Although maize and finger millet are top staple crops in Kenya and Uganda, their productivity is at less than 1.6 tons per hectare (t/ha). This low productivity is mostly attributed to Striga (Striga hermonthica), a widespread parasitic weed that affects cereals and causes between 70% – 100% yield losses under severe infestation. To counter these losses, there is urgent need for development, production and commercialization of Striga resistant varieties, as livelihoods of over 300 million people in the lowlands to mid-altitude areas are at stake. Two open pollinated maize varieties (KSTP94 and GAF4) with genetic tolerance to Striga were previously developed and released by the Kenya Agricultural and Livestock Research Organization (KALRO). However, uptake was minimal due to low yields, compared to that of susceptible hybrids. No striga resistant finger millet varieties have so far been released and promoted in Kenya and Uganda.
Within the last five years, the Maseno University’s Seed Unit has developed and released two Striga resistant maize varieties (KSTP94 and GAF4), as well as identified finger millet genotypes with resistance to the deadly weed. These varieties support germination of fewer Striga plants and have significantly higher grain yield compared to susceptible genotypes. Further testing, commercialization and adoption of these genotypes will likely lead to improved productivity and income for the farmers in Striga infested regions of East Africa.
This project explores genetic resistance as a control option for the deadly Striga weed, and will focus on testing, production and commercialization of Striga resistant maize and finger millet varieties. Maseno EH 12 and EH 14, maize varieties developed at Maseno University and released in 2013, show natural resistance to Striga, and are a cheaper control option to the existing herbicide coated seeds. Although there has been some success with treated maize seeds, there is the imminent danger of herbicide resistant Striga biotypes resurging.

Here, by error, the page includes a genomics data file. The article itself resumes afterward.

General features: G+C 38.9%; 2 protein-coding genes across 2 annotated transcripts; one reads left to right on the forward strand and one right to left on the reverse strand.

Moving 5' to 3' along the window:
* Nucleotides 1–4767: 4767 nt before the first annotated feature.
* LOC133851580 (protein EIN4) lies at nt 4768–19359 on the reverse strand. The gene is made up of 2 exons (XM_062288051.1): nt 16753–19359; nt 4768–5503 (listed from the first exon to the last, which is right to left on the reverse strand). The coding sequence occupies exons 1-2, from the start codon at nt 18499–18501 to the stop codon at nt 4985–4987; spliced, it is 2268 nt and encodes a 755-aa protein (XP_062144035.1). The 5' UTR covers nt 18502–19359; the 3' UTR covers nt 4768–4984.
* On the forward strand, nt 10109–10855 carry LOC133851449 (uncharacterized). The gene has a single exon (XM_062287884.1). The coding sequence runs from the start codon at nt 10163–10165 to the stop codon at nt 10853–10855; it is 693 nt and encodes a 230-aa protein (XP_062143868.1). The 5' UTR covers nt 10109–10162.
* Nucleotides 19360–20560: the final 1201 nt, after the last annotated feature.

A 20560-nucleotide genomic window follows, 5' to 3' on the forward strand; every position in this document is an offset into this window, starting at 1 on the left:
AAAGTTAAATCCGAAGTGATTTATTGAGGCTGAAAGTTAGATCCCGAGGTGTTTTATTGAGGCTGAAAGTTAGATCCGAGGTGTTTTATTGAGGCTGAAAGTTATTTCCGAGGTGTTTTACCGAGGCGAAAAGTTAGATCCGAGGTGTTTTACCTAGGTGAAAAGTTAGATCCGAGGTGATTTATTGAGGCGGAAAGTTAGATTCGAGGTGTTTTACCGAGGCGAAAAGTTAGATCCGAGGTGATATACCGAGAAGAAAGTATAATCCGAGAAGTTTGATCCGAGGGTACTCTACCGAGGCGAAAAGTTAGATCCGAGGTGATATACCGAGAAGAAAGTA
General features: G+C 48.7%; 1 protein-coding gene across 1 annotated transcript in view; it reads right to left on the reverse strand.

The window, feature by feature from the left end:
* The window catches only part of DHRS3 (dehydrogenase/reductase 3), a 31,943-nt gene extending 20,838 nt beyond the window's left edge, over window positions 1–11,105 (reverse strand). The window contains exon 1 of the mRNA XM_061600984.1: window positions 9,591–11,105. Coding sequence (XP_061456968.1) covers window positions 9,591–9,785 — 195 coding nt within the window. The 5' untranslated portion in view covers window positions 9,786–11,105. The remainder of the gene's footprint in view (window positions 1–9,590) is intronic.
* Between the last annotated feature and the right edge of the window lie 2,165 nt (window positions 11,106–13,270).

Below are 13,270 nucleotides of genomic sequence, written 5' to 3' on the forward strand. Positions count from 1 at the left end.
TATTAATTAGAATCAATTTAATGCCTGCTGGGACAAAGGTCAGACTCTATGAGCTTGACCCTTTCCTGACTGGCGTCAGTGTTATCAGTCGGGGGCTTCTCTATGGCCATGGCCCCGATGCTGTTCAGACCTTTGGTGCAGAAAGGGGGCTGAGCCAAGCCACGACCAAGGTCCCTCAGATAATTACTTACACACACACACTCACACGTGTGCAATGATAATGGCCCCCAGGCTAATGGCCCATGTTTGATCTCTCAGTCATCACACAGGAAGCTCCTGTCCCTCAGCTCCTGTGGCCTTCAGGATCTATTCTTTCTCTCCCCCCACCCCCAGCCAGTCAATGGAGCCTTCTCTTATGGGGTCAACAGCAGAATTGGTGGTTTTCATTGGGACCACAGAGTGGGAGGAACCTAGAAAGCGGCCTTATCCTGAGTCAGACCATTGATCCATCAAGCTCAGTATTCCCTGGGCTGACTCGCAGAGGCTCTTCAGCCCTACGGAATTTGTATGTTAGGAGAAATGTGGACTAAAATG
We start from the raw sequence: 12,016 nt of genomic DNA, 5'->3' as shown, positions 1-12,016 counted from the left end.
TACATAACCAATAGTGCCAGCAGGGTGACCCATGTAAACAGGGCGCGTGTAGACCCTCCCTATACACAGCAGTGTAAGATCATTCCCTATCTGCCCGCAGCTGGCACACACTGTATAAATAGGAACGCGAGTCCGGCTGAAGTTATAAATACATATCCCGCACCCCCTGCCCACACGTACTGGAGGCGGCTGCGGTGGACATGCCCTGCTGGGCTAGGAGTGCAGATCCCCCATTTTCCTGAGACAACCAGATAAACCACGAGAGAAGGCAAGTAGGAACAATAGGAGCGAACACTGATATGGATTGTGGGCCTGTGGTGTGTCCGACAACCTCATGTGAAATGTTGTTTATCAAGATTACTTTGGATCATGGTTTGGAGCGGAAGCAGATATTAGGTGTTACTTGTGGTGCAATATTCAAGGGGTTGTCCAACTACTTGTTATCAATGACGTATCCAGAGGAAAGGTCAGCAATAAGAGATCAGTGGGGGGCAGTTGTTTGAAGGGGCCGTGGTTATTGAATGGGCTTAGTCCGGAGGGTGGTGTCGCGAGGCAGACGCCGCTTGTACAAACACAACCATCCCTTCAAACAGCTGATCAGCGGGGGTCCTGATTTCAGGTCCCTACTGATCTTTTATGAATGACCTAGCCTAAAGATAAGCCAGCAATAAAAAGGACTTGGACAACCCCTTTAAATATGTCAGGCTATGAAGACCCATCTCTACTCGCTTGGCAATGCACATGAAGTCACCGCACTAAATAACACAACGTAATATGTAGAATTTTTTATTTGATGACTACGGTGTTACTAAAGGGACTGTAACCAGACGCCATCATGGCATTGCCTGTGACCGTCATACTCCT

The Maseno EH12 and EH14 hybrids are medium to late maturing varieties, taking between 120 to 140 days from planting to harvest, and are best adapted to altitudes of 1100 metres to 1600 metres above sea level. Previous trials in Kenya indicated that Maseno EH12 and EH14 gave mean yields of 4 t/ha and 5 t/ha respectively under severe Striga weed infestation, compared to yields of 8-10 t/ha when there was no infestation. Both varieties also scored significantly higher grain yield compared to commercial check varieties.
On-farm trials and participatory farmer evaluations found that in addition to high yield and adaptation, farmer preferences such as taste, length of maturity, and seed colour were met and exceeded, meaning these varieties are likely to be accepted and adopted in both Kenya and Uganda.
Maseno University, Kenya
National Semi Arid Resourses Research Institute (NASARRI), Uganda
Agri Seed Company Limited, Kenya